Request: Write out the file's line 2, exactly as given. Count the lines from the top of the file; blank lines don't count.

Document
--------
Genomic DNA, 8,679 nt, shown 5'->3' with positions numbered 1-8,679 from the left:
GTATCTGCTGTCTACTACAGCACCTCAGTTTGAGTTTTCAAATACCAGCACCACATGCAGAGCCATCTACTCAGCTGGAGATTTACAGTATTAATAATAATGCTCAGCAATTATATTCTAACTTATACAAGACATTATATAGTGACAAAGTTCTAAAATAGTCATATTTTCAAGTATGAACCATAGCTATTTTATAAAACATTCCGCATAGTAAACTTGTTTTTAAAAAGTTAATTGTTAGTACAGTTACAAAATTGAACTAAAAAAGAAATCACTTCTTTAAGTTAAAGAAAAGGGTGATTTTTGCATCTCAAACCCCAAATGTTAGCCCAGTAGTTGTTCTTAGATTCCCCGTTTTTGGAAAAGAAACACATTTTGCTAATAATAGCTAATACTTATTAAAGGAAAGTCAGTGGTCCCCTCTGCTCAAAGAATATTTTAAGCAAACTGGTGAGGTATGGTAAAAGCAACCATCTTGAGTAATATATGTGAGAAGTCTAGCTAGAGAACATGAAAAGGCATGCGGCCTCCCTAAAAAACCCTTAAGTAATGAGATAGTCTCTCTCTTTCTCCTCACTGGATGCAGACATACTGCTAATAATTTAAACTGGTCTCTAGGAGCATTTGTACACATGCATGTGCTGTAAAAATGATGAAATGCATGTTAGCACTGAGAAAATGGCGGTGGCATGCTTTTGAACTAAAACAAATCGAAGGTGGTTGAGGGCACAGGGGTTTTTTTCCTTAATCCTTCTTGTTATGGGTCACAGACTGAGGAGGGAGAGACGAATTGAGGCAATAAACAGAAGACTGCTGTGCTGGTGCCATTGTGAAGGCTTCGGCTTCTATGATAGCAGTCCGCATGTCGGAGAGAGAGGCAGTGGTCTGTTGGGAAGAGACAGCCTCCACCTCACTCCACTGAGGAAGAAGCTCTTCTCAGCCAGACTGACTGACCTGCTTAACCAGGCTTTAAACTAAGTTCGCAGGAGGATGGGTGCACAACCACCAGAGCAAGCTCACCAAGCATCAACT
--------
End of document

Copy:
GTATCTGCTGTCTACTACAGCACCTCAGTTTGAGTTTTCAAATACCAGCACCACATGCAGAGCCATCTACTCAGCTGGAGATTTACAGTATTAATAATAATGCTCAGCAATTATATTCTAACTTATACAAGACATTATATAGTGACAAAGTTCTAAAATAGTCATATTTTCAAGTATGAACCATAGCTATTTTATAAAACATTCCGCATAGTAAACTTGTTTTTAAAAAGTTAATTGTTAGTACAGTTACAAAATTGAACTAAAAAAGAAATCACTTCTTTAAGTTAAAGAAAAGGGTGATTTTTGCATCTCAAACCCCAAATGTTAGCCCAGTAGTTGTTCTTAGATTCCCCGTTTTTGGAAAAGAAACACATTTTGCTAATAATAGCTAATACTTATTAAAGGAAAGTCAGTGGTCCCCTCTGCTCAAAGAATATTTTAAGCAAACTGGTGAGGTATGGTAAAAGCAACCATCTTGAGTAATATATGTGAGAAGTCTAGCTAGAGAACATGAAAAGGCATGCGGCCTCCCTAAAAAACCCTTAAGTAATGAGATAGTCTCTCTCTTTCTCCTCACTGGATGCAGACATACTGCTAATAATTTAAACTGGTCTCTAGGAGCATTTGTACACATGCATGTGCTGTAAAAATGATGAAATGCATGTTAGCACTGAGAAAATGGCGGTGGCATGCTTTTGAACTAAAACAAATCGAAGGTGGTTGAGGGCACAGGGGTTTTTTTCCTTAATCCTTCTTGTTATGGGTCACAGACTGAGGAGGGAGAGACGAATTGAGGCAATAAACAGAAGACTGCTGTGCTGGTGCCATTGTGAAGGCTTCGGCTTCTATGATAGCAGTCCGCATGTCGGAGAGAGAGGCAGTGGTCTGTTGGGAAGAGACAGCCTCCACCTCACTCCACTGAGGAAGAAGCTCTTCTCAGCCAGACTGACTGACCTGCTTAACCAGGCTTTAAACTAAGTTCGCAGGAGGATGGGTGCACAACCACCAGAGCAAGCTCACCAAGCATCAACT